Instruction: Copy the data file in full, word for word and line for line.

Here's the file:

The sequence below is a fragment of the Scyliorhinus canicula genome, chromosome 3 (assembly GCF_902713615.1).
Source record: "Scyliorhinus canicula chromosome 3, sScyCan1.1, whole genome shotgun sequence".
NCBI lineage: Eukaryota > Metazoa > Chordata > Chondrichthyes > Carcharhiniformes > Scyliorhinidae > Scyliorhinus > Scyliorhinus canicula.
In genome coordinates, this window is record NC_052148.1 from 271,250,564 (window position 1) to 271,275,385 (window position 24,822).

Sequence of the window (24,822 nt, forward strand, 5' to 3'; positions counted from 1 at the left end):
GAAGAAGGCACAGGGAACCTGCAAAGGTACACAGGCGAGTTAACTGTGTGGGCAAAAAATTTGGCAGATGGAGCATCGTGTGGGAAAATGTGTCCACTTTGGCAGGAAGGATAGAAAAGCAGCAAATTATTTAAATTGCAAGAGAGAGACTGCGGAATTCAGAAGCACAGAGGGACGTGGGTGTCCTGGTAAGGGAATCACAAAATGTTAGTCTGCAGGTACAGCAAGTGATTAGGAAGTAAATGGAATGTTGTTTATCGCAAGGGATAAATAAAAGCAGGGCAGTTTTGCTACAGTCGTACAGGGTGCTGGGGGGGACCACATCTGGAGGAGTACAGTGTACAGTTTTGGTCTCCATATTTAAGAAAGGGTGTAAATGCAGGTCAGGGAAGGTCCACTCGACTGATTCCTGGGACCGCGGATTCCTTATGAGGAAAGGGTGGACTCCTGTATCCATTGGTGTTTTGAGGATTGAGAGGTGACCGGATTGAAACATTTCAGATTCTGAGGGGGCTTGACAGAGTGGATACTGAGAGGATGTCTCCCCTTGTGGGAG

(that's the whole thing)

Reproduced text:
The sequence below is a fragment of the Scyliorhinus canicula genome, chromosome 3 (assembly GCF_902713615.1).
Source record: "Scyliorhinus canicula chromosome 3, sScyCan1.1, whole genome shotgun sequence".
NCBI lineage: Eukaryota > Metazoa > Chordata > Chondrichthyes > Carcharhiniformes > Scyliorhinidae > Scyliorhinus > Scyliorhinus canicula.
In genome coordinates, this window is record NC_052148.1 from 271,250,564 (window position 1) to 271,275,385 (window position 24,822).

Sequence of the window (24,822 nt, forward strand, 5' to 3'; positions counted from 1 at the left end):
GAAGAAGGCACAGGGAACCTGCAAAGGTACACAGGCGAGTTAACTGTGTGGGCAAAAAATTTGGCAGATGGAGCATCGTGTGGGAAAATGTGTCCACTTTGGCAGGAAGGATAGAAAAGCAGCAAATTATTTAAATTGCAAGAGAGAGACTGCGGAATTCAGAAGCACAGAGGGACGTGGGTGTCCTGGTAAGGGAATCACAAAATGTTAGTCTGCAGGTACAGCAAGTGATTAGGAAGTAAATGGAATGTTGTTTATCGCAAGGGATAAATAAAAGCAGGGCAGTTTTGCTACAGTCGTACAGGGTGCTGGGGGGGACCACATCTGGAGGAGTACAGTGTACAGTTTTGGTCTCCATATTTAAGAAAGGGTGTAAATGCAGGTCAGGGAAGGTCCACTCGACTGATTCCTGGGACCGCGGATTCCTTATGAGGAAAGGGTGGACTCCTGTATCCATTGGTGTTTTGAGGATTGAGAGGTGACCGGATTGAAACATTTCAGATTCTGAGGGGGCTTGACAGAGTGGATACTGAGAGGATGTCTCCCCTTGTGGGAG